Every so often, I receive a message from a reader who happily announces that they’ve ended their relationship after reading Playing Monogamy. It feels a bit uncomfortable, because I always just wish to argue for added intimacy, plus plus plus. When I learned that you receive similar messages about glorious break-ups from readers, I started to wonder whether these celebrated ends simply signify the overwhelming presence of compulsory monogamy. Commercials aim to make you buy a product and self-help guides affirm a way of living: if you follow rule x, y, z (eating healthily, regular exercise, working in slots of twenty-five minutes), you’ll feel better. You’ll cope better, living within the system. If instead you desire to resist the structures that surround us, you are at best affirmed in the potential of refusal.

Everything you write about settler-colonialism in the US and in Canada, feels fully applicable to The Netherlands. The suppression of extended kinships through monogamous marriage relates to the current views of Dutch politicians, commenting on “large” migrant families, or displaying white conceptions of nuclear loyalty and responsibility in judging Caribbean-Dutch men and single moms.[ii] While settler colonialism in North America traces back to European colonizing countries like The Netherlands, it feels hard to contextualize settler colonial monogamy in the Netherlands itself.

Besides Gloria Wekker’s wonderful writing on afro-Surinamese matti work in The Politics of Passion (as well as her analysis in White Innocence of the Islamophobic politician Pim Fortuyn and his desire for Moroccan-Dutch men in the dark room), Ann Laura Stoler’s work on eroticism and embodiment in the Dutch Indies (Carnal Knowledge and Imperial Power. Race and the Intimate in Colonial Rule) and the current scholarship of Wigbertson Julian Isenia on sexual citizenship in the Dutch Caribbean, I have not (yet?) encountered an analysis or study of colonial sexuality in The Netherlands itself. 

Perhaps having a history packed with colonial activity allows us to believe that sexual morality and Christian beliefs were exported, enforced elsewhere, while somehow getting rid of a specific and strong ideology in the homeland. Since LGBT rights and an “open-minded” moral are proud export products of The Netherlands, I wonder about the imperial boomerang effect of Dutch colonial sexuality.

The “false promise of genetic science” that you describe in your mind-blowing book Native American DNA reminds me of the essentialist brain-claims by the Dutch neuroscientist Dick Swaab. He declares to have identified homosexuality in the brain, seeing heterosexuality as the hormonal norm and homosexuality as a less common but natural flux of hormones in the womb.[iii] Swaab is not against homosexuality. His famous study promotes acceptance of LGBT people, in some way. He is currently committed to explain “transsexuality” as a quality in the brain. I suspect he doesn’t care about the fact that the binary gender system is a violent and reductive colonial imposition. I fear he believes “two spirit” could be easily identified with his hormonal measure, considering it as simply a matter of time before people “elsewhere” will accurately narrow their cultural understanding of gender to the western binary one.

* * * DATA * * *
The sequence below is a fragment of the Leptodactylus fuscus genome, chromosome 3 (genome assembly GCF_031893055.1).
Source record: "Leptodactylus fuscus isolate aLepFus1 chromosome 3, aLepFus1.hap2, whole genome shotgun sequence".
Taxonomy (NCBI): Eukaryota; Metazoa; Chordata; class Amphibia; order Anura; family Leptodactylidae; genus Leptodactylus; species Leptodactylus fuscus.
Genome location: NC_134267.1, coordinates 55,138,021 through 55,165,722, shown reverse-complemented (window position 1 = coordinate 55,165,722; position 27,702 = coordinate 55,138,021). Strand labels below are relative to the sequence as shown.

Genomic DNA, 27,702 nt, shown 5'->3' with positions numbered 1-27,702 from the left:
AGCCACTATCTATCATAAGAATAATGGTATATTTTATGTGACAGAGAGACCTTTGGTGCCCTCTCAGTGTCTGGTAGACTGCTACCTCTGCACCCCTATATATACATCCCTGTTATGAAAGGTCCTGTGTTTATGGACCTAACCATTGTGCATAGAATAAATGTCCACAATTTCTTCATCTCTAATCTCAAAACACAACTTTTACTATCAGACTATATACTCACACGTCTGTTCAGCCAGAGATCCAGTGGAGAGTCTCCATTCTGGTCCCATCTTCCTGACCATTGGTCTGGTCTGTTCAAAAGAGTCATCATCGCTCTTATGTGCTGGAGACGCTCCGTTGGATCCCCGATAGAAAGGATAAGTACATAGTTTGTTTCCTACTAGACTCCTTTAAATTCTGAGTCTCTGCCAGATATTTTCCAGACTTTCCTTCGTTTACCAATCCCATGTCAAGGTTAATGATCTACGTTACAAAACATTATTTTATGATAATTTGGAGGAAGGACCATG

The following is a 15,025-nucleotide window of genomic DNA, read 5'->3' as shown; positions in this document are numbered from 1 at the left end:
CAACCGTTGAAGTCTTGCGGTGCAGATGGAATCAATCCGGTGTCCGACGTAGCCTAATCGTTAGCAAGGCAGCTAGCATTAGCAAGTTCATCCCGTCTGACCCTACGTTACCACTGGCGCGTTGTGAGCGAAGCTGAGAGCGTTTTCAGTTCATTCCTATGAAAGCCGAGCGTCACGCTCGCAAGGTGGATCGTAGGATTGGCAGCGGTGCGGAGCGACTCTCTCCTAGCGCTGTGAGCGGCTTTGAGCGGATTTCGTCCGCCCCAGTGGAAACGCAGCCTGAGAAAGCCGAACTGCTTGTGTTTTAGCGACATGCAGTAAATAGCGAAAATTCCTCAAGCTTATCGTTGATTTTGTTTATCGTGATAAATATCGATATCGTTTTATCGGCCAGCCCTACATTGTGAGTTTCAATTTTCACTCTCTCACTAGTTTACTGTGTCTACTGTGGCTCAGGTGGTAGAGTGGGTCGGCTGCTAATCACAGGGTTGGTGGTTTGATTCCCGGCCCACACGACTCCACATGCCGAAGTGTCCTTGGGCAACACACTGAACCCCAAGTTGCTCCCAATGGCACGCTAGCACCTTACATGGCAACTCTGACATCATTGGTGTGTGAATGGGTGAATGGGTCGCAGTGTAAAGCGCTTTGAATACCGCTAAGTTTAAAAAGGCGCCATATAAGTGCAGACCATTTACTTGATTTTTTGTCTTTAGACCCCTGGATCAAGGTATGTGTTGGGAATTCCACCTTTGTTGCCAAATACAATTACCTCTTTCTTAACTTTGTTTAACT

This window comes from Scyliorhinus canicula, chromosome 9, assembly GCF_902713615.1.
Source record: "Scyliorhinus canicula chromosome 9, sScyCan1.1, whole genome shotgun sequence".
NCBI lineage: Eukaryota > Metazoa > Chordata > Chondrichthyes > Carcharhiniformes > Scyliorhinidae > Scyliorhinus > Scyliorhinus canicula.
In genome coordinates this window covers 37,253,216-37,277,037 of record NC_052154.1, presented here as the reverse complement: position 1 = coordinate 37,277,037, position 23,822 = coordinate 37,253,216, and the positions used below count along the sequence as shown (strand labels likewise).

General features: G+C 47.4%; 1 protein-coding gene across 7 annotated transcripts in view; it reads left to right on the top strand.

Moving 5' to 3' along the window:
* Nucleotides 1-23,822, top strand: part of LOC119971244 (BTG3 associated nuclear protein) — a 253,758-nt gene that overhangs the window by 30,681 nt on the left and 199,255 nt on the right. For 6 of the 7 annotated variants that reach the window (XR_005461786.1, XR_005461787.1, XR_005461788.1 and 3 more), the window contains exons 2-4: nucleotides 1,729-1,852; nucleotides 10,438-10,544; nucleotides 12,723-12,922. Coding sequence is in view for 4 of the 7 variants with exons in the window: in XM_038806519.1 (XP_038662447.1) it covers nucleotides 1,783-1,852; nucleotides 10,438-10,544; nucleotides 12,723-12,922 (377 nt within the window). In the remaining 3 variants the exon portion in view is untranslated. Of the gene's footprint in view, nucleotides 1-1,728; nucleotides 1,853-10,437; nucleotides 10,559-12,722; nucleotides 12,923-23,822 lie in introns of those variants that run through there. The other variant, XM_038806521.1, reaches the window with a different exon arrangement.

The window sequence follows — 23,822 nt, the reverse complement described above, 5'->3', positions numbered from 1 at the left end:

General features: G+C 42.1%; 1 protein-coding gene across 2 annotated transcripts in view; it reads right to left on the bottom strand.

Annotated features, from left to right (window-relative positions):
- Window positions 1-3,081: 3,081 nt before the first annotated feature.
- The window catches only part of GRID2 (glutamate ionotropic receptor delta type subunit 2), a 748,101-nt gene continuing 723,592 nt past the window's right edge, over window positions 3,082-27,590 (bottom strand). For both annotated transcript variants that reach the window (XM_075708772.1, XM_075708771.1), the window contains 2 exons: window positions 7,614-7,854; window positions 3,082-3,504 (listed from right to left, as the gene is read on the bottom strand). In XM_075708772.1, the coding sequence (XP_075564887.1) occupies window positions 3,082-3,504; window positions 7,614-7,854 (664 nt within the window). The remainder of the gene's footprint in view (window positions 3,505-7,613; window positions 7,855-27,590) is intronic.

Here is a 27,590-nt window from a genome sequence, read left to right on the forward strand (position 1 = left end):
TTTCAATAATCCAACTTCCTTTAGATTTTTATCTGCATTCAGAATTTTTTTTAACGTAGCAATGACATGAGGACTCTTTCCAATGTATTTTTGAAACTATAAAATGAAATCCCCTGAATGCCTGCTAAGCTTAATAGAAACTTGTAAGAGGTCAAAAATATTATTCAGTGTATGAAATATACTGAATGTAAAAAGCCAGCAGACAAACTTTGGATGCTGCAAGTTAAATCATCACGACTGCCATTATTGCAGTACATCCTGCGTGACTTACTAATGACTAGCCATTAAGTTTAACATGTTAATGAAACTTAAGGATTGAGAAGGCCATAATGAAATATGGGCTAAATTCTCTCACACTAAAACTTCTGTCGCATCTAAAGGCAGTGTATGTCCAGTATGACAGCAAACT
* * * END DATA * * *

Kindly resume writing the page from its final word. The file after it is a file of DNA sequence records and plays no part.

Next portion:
Swaab’s conclusions became popular in the nineties, when I was a toddler. You write about growing up around non-monogamy without naming it as such, as the settler ideal of monogamy reigned. I grew up in the presence of homosexuality and intersex, legible and illegible. It was all “normal,” but only in the scientific, rational sense. Everything is possible, as long as it can be studied and explained. The scientist’s colonial demand to know—legitimizing existence through visibility and classification—is in my “DNA.”[iv]

DNA testing could offer multiplicity, insofar as it shows an individual’s wide range of ancestry (which culturally still doesn’t have to mean anything, as you argue). However, the lineages traced depend on limited sampling and contemporary geography. Roots become measured percentages and scientists project the expectation that one day—when all data is available—ancestry becomes one hundred percent legible. This genetic research promises a sense of clear origin, and completion. Which brings me back to monogamy: to be loved by one person should complete you, and to love one person makes the origin of love clear.

Illustration of a hand holding a flower in front of a face with a swollen eye.